The aforementioned advice is further included in the website www.fco.gov.uk of the UK Foreign and Commonwealth Office (go to ‘Travel Advice’ and then ‘Travel Advice by Country’), in which it is noted, inter alia, that “There are a number of potential practical, financial and legal implications, particularly for those considering buying property in the north. These relate to the non-recognition of the “Turkish Republic of Northern Cyprus”, the suspension of EU law in northern Cyprus, the possible consequences for property of a future settlement, and the many thousands of claims to ownership from people displaced in 1974. There is also a risk that purchasers would face legal proceedings in the courts of the Republic of Cyprus, as well as attempts to enforce judgments from the courts of the Republic of Cyprus elsewhere in the EU, including the UK.”
British newspapers are also warning citizens not to buy in northern Cyprus, where hundreds of billboards advertising property sales line roads that hug the pristine coast.
The London Observer wrote in a full page report that buying such holiday property “could become a legal and financial nightmare.”
Since 28/4/2005 the French Foreign Ministry included a statement on its website www.france.diplomatie.fr warning about the risks of purchasing property in Cyprus’ occupied areas. The French Foreign Ministry statement calls on people to seek legal advice before any purchase of property in northern Cyprus. It notes that because the “Turkish republic of northern Cyprus” is not internationally recognised, and in anticipation of a solution to the Cyprus problem, any action concerning property in the northern part of the island poses “serious financial and legal risks”. It further notes that since Cyprus’ accession to the European Union on 1st May 2004, those who have purchased property or who are living in property that is in dispute (an issue of illegal exploitation of property since 1974) could be faced with lawsuits, not only by the Republic of Cyprus but also by any EU member state.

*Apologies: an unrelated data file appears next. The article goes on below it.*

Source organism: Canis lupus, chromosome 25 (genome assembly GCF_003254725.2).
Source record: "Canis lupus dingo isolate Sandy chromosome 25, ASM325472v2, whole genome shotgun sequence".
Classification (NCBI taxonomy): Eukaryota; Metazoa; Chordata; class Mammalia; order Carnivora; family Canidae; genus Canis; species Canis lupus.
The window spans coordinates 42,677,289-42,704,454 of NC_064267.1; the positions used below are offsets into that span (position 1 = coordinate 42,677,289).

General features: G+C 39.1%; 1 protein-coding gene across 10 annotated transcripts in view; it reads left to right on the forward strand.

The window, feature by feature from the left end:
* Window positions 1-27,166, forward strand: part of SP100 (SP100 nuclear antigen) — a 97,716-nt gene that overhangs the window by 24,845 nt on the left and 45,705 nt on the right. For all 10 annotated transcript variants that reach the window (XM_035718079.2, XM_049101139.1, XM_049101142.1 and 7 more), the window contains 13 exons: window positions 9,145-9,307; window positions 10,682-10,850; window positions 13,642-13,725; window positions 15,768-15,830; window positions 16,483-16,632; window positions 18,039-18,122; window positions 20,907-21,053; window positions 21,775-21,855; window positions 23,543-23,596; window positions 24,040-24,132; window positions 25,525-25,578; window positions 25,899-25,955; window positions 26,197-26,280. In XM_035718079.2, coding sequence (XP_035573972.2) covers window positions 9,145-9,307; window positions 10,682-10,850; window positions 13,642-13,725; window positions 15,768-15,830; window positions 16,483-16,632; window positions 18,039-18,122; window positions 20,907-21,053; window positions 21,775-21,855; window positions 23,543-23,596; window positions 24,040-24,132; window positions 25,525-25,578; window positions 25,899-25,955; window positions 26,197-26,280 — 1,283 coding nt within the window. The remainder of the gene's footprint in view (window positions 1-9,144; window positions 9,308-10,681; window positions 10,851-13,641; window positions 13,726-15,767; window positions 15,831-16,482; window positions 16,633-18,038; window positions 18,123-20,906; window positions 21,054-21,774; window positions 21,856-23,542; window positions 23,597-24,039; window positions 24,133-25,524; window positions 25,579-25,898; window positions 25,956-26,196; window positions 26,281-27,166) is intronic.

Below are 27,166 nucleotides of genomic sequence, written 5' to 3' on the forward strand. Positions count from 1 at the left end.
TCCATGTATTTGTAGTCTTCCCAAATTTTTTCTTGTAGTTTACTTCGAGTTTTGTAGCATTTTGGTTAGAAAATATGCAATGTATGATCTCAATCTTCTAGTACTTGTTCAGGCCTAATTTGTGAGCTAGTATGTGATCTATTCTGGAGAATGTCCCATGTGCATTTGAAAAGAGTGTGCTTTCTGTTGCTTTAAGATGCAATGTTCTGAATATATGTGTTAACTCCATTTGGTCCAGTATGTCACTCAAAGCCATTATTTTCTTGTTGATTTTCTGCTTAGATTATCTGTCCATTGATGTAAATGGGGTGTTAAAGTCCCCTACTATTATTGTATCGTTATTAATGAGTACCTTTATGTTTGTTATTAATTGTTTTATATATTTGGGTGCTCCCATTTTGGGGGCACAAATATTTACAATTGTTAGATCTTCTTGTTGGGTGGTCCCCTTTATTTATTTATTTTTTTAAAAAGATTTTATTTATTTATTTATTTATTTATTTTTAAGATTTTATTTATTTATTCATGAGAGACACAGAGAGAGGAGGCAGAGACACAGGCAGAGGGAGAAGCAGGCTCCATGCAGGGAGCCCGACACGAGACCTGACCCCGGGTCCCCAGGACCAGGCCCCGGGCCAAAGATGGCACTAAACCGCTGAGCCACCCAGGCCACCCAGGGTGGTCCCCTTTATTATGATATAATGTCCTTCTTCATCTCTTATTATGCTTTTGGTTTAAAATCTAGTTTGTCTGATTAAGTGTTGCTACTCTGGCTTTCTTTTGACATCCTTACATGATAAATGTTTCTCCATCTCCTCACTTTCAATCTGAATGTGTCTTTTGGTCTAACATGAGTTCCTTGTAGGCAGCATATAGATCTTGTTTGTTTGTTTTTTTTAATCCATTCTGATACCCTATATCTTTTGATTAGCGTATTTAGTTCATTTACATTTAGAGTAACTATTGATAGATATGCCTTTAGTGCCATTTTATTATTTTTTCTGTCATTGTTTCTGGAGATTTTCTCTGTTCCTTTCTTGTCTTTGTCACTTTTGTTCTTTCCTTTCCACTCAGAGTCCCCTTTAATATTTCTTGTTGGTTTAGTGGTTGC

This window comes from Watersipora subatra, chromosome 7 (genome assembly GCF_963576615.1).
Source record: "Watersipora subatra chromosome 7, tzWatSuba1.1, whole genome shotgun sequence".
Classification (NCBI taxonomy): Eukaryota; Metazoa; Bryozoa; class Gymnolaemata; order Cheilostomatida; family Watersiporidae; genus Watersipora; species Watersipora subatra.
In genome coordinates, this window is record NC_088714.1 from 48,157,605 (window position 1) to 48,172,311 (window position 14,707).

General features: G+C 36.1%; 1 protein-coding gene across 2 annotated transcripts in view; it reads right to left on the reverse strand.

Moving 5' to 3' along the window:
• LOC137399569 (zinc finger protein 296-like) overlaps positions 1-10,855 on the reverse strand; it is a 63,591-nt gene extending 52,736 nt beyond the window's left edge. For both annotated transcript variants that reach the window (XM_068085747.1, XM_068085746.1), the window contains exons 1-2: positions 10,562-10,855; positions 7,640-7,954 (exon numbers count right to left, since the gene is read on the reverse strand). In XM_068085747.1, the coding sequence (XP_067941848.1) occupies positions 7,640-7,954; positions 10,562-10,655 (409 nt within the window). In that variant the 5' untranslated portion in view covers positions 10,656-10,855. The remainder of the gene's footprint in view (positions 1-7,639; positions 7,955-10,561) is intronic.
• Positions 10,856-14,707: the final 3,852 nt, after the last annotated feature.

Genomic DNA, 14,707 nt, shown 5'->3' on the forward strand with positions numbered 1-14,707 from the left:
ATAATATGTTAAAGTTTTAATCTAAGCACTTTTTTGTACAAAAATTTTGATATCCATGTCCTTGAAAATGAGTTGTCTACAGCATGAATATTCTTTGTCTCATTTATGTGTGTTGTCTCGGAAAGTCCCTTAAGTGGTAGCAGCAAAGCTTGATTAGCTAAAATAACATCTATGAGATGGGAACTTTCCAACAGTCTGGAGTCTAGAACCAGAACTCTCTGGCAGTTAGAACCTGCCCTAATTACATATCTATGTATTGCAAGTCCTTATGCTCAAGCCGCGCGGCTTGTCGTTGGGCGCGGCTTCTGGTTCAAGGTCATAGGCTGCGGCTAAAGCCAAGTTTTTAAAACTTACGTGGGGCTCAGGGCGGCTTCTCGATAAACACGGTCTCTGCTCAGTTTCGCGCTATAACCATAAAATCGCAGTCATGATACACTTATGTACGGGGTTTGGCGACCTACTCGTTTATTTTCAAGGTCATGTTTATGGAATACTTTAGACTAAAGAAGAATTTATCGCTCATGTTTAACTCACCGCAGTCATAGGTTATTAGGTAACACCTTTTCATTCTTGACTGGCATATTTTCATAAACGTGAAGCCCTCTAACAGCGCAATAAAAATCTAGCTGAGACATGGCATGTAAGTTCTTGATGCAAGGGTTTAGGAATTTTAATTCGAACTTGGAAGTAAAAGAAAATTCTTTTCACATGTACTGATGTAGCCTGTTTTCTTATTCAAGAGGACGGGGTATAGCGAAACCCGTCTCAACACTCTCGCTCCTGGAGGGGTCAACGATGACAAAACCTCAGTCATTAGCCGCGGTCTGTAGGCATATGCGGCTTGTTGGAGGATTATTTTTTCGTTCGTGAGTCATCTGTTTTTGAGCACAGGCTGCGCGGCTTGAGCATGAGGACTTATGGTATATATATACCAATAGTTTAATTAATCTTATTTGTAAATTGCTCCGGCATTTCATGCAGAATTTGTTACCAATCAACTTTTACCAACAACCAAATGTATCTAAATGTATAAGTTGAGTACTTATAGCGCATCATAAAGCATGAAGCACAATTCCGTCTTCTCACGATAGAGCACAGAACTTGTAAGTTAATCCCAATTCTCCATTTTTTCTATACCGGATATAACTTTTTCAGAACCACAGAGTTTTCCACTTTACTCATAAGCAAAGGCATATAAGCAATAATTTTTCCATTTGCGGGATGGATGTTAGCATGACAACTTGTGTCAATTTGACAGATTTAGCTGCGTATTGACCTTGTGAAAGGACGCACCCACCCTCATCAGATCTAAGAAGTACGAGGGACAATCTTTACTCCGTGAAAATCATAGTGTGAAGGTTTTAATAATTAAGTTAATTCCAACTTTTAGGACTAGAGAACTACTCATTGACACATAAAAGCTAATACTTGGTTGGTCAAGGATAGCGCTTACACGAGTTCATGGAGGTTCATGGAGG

On 25/5/2005 the Ministry of Foreign Affairs of the Russian Federation has issued a travel advice by which it discourages Russian citizens from purchasing Greek Cypriot properties in the Turkish occupied areas of Cyprus. Moscow also discourages its citizens from entering the island through illegal points of entry and points out that decisions by Cypriot courts on such matters could be executed in Russia as well.
Regarding the purchase of land and business dealings in the occupied areas of Cyprus, the advice recommends that Russians take into account the legal right of property of Greek Cypriots who own property in the occupied north and warns that any move overlooking that right of property could lead to long court proceedings and hefty fines.
Since 6/5/2005 the Canadian Foreign Ministry included in its website www.fac-aec.gc.ca a travel directive on the possible dangers in relation to the purchase of immovable property in the Turkish occupied areas.
The travel directive states that Canadian citizens who are interested in purchasing property in occupied Cyprus should seek independent qualified legal advice due to the possibility of facing law suits and their property being questioned by Cypriots who were displaced in 1974.
On 26/5/2005 the US State Department has included a text in the consular information section of its official website on the purchase of property in the Turkish occupied areas of the Republic.
The travel instruction states the following: “US citizens who buy or lease property, particularly in northern Cyprus, may find their ownership challenged by people displaced in 1974. Prospective property buyers should seek legal advice before buying.”